I love looking at period pictures. I also enjoy wearing long dresses that I can wear around the house. I know. Otherwise, I wear leggings and a big over-sized top. That is my comfy go to. With me being a caregiver I need the comfort. I looked at the riding habit and think about the ones I’ve seen in the movies. In Northanger Abbey [2007], Catherine had a lovely one with a long train to cover the back of the horse as well as her legs. It was really full. I’ve always loved that one. The picture you have isn’t as full. Thanks for this fun post. Blessings, stay safe, and healthy.

Suelein
Suelein
September 14, 2020 2:05 PM

I think it’s interesting how confining and restrictive many of these outfits are. I don’t consider myself a feminist by any means, but I did find myself wondering if these clothes were designed by men. Long trailing skirts that make movement difficult, outerwear that doesn’t keep one warm and dry…? Of course, women were the ones who determined what was in fashion by wearing it, so I don’t know if my conjecture is plausible.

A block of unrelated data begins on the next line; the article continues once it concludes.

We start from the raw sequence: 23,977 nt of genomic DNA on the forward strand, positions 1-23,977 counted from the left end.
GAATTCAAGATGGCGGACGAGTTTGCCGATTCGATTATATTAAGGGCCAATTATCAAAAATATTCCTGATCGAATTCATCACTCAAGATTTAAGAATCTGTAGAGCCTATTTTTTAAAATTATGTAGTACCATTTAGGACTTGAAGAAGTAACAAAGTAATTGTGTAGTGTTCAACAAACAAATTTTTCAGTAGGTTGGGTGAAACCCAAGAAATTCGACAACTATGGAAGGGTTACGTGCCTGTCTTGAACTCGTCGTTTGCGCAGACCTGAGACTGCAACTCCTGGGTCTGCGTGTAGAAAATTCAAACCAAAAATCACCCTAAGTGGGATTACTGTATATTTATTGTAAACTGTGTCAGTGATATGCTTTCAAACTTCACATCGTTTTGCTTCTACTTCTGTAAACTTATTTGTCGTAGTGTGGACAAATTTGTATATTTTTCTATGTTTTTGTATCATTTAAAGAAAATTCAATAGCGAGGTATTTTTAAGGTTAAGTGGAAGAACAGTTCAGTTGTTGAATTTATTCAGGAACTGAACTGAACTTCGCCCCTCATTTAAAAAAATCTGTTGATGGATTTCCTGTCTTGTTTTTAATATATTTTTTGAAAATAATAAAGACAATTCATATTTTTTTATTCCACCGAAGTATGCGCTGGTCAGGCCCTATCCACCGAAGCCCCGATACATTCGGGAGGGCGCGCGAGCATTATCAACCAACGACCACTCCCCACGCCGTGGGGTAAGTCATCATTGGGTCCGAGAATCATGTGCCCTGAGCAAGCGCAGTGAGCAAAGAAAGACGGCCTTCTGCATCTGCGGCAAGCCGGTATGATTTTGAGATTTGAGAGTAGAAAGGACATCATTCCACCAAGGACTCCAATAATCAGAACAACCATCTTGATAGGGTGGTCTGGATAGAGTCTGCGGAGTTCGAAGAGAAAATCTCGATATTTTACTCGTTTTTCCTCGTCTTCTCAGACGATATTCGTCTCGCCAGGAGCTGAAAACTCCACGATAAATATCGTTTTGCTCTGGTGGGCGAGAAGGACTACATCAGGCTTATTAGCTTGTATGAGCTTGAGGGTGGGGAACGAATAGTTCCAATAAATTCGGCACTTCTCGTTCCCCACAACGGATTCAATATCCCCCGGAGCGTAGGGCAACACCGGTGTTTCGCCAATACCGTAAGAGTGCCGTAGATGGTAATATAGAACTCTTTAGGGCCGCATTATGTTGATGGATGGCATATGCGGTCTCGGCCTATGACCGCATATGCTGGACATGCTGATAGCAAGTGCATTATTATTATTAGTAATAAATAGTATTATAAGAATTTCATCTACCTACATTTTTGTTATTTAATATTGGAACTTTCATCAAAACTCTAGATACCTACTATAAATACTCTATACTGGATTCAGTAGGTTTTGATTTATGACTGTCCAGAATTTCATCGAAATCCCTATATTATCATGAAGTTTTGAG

Linda A.
Linda A.
September 14, 2020 2:02 PM

I can’t imagine riding sidesaddle. For buturot – more Pinterest: https://www.pinterest.com/pin/516717757221064866/
Left foot in the stirrup, right leg in the pommel. Girth around the horse to hold the saddle in place. You use your legs and weight to move the horse where you want, so, since the right leg is pretty useless, the rider uses a crop to tap the horse on the right side or hip as needed.

I’m with you on dressing for comfort. Nothing ever fits me anyway as the sleeves are too short so I wear large or men’s shirts. Saves money when you aren’t into fashion anyway. 😉 I think the most I got into fashion was my riding clothes!